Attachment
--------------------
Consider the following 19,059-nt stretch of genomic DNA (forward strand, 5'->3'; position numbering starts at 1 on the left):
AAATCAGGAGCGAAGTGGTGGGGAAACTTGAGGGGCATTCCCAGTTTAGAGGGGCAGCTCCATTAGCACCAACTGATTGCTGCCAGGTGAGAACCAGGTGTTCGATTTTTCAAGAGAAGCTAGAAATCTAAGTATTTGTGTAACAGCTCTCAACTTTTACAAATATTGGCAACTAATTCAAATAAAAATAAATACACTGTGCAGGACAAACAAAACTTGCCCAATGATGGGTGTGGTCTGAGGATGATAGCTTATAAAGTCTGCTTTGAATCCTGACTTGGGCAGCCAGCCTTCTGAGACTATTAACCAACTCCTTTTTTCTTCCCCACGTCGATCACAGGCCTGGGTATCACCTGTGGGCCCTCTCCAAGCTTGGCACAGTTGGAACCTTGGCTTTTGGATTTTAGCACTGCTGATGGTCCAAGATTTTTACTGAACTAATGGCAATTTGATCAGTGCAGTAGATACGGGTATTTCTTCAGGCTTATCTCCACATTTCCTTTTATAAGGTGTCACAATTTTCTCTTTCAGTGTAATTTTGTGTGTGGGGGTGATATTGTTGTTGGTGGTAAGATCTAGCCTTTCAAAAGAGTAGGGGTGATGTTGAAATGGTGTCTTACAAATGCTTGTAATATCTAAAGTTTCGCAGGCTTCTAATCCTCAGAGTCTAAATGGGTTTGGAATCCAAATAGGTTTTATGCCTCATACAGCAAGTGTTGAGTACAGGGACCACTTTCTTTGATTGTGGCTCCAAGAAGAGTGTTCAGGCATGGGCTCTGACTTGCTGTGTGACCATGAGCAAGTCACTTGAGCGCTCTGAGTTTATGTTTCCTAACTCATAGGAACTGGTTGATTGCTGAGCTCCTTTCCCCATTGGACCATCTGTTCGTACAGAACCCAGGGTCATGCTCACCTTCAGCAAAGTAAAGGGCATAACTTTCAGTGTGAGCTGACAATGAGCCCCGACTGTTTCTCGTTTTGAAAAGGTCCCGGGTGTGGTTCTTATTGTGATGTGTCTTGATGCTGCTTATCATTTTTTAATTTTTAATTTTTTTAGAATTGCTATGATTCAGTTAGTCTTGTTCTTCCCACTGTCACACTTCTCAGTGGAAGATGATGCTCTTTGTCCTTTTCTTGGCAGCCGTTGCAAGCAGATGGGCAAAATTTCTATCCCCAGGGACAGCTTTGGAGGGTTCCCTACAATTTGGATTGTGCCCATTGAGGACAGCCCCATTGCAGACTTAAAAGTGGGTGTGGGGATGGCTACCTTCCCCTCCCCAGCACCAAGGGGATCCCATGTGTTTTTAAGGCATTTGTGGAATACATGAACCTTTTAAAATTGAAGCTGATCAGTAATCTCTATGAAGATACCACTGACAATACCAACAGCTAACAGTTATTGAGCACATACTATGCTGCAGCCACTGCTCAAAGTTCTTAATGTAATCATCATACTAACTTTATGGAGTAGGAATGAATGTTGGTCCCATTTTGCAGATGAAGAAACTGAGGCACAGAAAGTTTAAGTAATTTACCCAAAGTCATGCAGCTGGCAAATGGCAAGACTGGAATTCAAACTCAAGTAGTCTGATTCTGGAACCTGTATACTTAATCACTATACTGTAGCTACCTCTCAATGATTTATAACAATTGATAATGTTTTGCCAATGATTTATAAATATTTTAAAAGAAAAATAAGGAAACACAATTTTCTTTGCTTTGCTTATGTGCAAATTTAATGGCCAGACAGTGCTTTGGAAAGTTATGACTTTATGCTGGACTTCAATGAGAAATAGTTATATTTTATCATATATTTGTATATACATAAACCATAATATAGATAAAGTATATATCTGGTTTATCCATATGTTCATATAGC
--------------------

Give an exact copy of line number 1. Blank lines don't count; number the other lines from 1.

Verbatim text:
Consider the following 19,059-nt stretch of genomic DNA (forward strand, 5'->3'; position numbering starts at 1 on the left):